With the rising economic importance of human resources and skills, employment and training agencies are often expected to play a more important role in local strategies to support new job creation, facilitate restructuring and increase productivity. The OECD Local Economic and Employment Development (LEED) Programme has developed a series of reviews on Local Job Creation to examine the contribution of local labour market policy to boosting quality employment and enhancing productivity. For Poland, the review has looked at the range of institutions and bodies involved in employment and skills policies, focusing on local strategies in the city of Poznań and the Radomski sub-region.
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Despite unprecedented progress over the past century, gender gaps in the labour market persist throughout the world and are especially marked in emerging economies. While the quantity of jobs held by women has increased in many countries, female workers continue to have worse jobs than men.
This chapter analyses how skills are used at work, why skills use matters for workers and economies and its key determinants. It draws on data for the 28 OECD countries participating in the Survey of Adult Skills.
Labour market conditions are improving in OECD countries. In the fourth quarter of 2015, the employment rate was 0.6 percentage points below its pre-crisis rate, representing a deficit of 5.6 million jobs. This deficit is projected to narrow further this year, and close completely in 2017. We’re on the right track! But ─ as always ─ we need to dig a bit deeper to see the full picture.
Labour markets are continuing to recover from the crisis and employment is set to return to pre-crisis levels in 2017, but wage growth remains weak, according to a new OECD report.
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In 2015 the Lithuanian government launched an ambitious Social Model reform agenda aimed at balancing flexibility of the labour market and security provided through the system of social protection.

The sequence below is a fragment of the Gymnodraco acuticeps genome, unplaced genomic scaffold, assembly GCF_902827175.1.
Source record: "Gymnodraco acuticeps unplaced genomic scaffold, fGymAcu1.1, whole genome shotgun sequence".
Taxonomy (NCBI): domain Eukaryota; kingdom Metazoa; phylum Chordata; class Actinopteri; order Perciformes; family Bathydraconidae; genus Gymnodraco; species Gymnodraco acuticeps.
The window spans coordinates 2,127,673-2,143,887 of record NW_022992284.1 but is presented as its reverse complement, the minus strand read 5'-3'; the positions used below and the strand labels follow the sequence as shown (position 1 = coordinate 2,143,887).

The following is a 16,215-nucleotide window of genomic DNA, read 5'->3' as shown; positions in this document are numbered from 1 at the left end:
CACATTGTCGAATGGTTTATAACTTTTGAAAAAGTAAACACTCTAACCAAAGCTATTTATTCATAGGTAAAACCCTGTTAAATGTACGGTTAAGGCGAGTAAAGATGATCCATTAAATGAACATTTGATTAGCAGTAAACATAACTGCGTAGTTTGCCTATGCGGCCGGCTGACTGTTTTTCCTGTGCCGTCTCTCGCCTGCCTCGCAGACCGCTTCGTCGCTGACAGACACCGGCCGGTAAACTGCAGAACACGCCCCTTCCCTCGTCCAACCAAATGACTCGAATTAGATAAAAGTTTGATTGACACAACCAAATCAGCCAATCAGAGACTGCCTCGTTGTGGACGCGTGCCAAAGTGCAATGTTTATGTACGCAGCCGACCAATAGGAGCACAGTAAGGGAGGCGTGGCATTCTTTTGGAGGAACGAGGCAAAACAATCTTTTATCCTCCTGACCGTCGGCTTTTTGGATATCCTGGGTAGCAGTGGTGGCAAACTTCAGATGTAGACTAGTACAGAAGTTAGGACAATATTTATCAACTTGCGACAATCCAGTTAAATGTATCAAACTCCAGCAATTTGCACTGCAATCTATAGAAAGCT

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Although Lithuania’s growth has been impressive, inequality is high, the risk of poverty is one of the highest of European countries, and life expectancy is comparatively low and strongly dependent on socio-economic background.
Strong and adequate skills are essential to support workers’ productivity and to ensure robust employment outcomes. Developing workers’ skills would also increase their personal satisfaction and wages, contributing in making growth more inclusive. The Netherlands performs well in terms of competences of a large part of the population. Moreover, the country has been successful in adjusting the required level of skills over time.
In many OECD countries, the labour market has yet to recover the lost ground suffered in the aftermath of the financial crisis. In some of them, unemployment has been persistently high, resulting in a very high incidence of long-term unemployment.
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This OECD report was developed in collaboration with the United States, Mexico and Canada, for consideration by the three Leaders in the context of the 2016 North American Leaders Summit.